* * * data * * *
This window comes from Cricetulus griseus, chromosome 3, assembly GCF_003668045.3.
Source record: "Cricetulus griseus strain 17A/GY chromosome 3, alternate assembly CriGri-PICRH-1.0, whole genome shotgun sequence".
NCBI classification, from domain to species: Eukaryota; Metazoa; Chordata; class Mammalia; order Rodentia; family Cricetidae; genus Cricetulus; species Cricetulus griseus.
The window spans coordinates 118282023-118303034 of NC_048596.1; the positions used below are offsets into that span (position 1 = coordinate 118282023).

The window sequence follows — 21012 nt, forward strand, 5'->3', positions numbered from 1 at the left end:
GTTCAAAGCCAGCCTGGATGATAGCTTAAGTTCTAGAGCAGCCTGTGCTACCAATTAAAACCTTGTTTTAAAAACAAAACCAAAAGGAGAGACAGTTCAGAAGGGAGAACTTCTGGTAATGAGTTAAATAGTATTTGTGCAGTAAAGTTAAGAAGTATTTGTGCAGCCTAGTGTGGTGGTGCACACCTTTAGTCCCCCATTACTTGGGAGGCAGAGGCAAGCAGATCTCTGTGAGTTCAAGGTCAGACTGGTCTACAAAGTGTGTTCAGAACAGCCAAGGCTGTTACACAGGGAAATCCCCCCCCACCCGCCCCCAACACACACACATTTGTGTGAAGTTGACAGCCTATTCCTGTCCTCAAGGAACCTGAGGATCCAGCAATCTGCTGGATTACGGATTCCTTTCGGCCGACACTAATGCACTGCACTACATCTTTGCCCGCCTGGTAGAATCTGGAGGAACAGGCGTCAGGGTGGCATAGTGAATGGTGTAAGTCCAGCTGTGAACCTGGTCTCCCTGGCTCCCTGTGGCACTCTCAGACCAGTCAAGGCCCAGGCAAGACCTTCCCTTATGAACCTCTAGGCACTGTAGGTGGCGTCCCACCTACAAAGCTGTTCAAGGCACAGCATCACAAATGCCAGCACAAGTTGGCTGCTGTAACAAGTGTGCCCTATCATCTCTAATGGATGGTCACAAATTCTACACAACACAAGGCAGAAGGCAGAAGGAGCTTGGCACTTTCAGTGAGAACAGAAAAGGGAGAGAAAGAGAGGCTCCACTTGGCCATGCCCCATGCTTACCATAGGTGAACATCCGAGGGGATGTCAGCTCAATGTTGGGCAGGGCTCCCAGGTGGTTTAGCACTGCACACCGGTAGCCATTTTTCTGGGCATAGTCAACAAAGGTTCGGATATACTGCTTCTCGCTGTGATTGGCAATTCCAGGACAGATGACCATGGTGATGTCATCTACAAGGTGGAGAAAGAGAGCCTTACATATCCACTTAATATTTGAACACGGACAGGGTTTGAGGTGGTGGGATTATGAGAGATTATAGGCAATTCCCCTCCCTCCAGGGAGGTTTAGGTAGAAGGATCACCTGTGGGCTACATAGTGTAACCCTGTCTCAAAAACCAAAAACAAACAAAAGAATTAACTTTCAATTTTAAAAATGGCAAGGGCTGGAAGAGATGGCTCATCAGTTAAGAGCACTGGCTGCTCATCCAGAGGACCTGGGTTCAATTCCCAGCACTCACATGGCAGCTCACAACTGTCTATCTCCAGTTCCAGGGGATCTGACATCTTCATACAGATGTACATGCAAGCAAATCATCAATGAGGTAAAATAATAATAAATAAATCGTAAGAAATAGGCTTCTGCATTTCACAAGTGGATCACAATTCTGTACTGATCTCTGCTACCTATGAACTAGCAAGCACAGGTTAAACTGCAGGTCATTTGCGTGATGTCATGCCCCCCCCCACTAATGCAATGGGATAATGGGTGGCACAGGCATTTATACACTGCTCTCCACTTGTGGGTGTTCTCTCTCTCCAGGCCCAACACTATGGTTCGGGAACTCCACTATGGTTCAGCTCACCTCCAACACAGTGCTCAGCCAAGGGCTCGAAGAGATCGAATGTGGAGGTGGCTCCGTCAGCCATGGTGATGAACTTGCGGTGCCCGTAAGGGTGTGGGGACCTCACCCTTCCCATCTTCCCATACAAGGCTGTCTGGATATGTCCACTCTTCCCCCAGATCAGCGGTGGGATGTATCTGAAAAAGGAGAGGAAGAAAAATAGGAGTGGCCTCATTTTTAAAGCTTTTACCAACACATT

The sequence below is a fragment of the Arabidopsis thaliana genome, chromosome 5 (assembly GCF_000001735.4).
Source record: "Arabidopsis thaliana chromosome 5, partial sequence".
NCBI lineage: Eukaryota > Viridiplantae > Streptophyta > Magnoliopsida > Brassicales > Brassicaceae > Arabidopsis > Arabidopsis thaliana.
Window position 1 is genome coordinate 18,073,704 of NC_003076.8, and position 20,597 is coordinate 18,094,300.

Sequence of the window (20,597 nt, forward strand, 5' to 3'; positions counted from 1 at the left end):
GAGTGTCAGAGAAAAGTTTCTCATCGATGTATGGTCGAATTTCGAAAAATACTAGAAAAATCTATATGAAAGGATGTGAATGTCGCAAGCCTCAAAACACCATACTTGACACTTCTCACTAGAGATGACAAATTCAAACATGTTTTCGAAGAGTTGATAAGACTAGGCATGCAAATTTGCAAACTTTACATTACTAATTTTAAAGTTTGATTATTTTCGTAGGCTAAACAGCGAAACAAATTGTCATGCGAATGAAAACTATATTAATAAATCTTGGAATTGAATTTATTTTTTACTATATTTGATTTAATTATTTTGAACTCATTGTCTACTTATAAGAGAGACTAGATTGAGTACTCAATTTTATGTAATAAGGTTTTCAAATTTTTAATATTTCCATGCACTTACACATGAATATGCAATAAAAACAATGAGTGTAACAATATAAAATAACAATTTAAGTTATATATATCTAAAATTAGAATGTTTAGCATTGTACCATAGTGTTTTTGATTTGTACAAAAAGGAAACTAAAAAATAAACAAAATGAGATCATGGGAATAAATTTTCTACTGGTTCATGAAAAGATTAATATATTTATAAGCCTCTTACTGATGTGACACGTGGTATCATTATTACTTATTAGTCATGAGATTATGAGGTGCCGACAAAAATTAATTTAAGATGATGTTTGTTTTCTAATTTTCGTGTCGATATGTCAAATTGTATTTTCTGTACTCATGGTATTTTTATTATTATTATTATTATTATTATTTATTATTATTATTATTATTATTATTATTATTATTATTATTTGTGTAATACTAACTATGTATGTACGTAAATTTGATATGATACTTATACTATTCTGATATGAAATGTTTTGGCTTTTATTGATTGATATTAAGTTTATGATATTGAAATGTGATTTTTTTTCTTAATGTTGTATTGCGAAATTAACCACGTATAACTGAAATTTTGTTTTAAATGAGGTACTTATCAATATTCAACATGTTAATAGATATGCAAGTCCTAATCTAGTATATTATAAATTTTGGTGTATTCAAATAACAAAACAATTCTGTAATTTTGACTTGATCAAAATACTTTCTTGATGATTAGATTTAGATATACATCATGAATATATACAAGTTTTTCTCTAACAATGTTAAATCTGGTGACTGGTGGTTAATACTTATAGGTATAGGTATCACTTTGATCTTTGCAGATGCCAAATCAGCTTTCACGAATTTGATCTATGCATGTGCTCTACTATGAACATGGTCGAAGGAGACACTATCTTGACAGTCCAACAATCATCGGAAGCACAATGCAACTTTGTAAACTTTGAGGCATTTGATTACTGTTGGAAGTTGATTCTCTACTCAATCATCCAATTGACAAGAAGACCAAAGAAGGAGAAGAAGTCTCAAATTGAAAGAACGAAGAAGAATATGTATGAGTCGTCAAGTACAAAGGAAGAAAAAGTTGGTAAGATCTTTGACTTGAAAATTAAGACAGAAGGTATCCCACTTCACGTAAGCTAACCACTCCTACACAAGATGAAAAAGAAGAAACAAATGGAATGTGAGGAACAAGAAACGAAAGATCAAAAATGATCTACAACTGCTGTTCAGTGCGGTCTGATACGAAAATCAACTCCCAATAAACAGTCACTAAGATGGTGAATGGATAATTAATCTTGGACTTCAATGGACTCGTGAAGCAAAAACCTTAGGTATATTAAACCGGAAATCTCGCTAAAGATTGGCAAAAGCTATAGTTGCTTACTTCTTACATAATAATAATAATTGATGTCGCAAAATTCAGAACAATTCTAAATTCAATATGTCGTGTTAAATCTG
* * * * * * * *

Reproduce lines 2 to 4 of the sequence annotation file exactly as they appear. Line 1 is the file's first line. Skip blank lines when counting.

Source record: "Cricetulus griseus strain 17A/GY chromosome 3, alternate assembly CriGri-PICRH-1.0, whole genome shotgun sequence".
NCBI classification, from domain to species: Eukaryota; Metazoa; Chordata; class Mammalia; order Rodentia; family Cricetidae; genus Cricetulus; species Cricetulus griseus.
The window spans coordinates 118282023-118303034 of NC_048596.1; the positions used below are offsets into that span (position 1 = coordinate 118282023).